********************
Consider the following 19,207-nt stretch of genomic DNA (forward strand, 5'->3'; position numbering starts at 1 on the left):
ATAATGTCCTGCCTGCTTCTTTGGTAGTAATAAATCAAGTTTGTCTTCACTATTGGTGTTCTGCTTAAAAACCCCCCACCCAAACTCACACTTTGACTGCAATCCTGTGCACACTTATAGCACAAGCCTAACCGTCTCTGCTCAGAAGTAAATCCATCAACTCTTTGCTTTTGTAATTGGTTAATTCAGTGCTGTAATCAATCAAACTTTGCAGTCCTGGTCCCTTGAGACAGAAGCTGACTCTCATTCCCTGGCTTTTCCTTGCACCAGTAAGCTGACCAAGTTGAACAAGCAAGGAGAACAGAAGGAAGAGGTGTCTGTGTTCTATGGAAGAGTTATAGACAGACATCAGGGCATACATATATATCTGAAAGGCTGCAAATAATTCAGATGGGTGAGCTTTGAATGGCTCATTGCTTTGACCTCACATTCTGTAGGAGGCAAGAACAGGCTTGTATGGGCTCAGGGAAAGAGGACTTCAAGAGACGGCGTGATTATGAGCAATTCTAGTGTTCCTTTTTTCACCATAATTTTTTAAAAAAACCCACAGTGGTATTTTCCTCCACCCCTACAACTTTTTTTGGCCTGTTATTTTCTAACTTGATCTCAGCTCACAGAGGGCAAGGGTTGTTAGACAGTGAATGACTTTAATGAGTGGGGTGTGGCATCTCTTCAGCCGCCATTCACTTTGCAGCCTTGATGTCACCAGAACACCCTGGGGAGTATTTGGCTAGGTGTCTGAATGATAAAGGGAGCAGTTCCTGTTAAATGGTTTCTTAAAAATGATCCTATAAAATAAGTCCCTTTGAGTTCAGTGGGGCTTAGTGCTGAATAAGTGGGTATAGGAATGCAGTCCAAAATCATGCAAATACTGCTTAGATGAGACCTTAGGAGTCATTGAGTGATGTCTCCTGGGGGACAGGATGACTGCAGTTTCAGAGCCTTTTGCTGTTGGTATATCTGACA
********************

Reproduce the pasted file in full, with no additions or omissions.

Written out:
Consider the following 19,207-nt stretch of genomic DNA (forward strand, 5'->3'; position numbering starts at 1 on the left):
ATAATGTCCTGCCTGCTTCTTTGGTAGTAATAAATCAAGTTTGTCTTCACTATTGGTGTTCTGCTTAAAAACCCCCCACCCAAACTCACACTTTGACTGCAATCCTGTGCACACTTATAGCACAAGCCTAACCGTCTCTGCTCAGAAGTAAATCCATCAACTCTTTGCTTTTGTAATTGGTTAATTCAGTGCTGTAATCAATCAAACTTTGCAGTCCTGGTCCCTTGAGACAGAAGCTGACTCTCATTCCCTGGCTTTTCCTTGCACCAGTAAGCTGACCAAGTTGAACAAGCAAGGAGAACAGAAGGAAGAGGTGTCTGTGTTCTATGGAAGAGTTATAGACAGACATCAGGGCATACATATATATCTGAAAGGCTGCAAATAATTCAGATGGGTGAGCTTTGAATGGCTCATTGCTTTGACCTCACATTCTGTAGGAGGCAAGAACAGGCTTGTATGGGCTCAGGGAAAGAGGACTTCAAGAGACGGCGTGATTATGAGCAATTCTAGTGTTCCTTTTTTCACCATAATTTTTTAAAAAAACCCACAGTGGTATTTTCCTCCACCCCTACAACTTTTTTTGGCCTGTTATTTTCTAACTTGATCTCAGCTCACAGAGGGCAAGGGTTGTTAGACAGTGAATGACTTTAATGAGTGGGGTGTGGCATCTCTTCAGCCGCCATTCACTTTGCAGCCTTGATGTCACCAGAACACCCTGGGGAGTATTTGGCTAGGTGTCTGAATGATAAAGGGAGCAGTTCCTGTTAAATGGTTTCTTAAAAATGATCCTATAAAATAAGTCCCTTTGAGTTCAGTGGGGCTTAGTGCTGAATAAGTGGGTATAGGAATGCAGTCCAAAATCATGCAAATACTGCTTAGATGAGACCTTAGGAGTCATTGAGTGATGTCTCCTGGGGGACAGGATGACTGCAGTTTCAGAGCCTTTTGCTGTTGGTATATCTGACA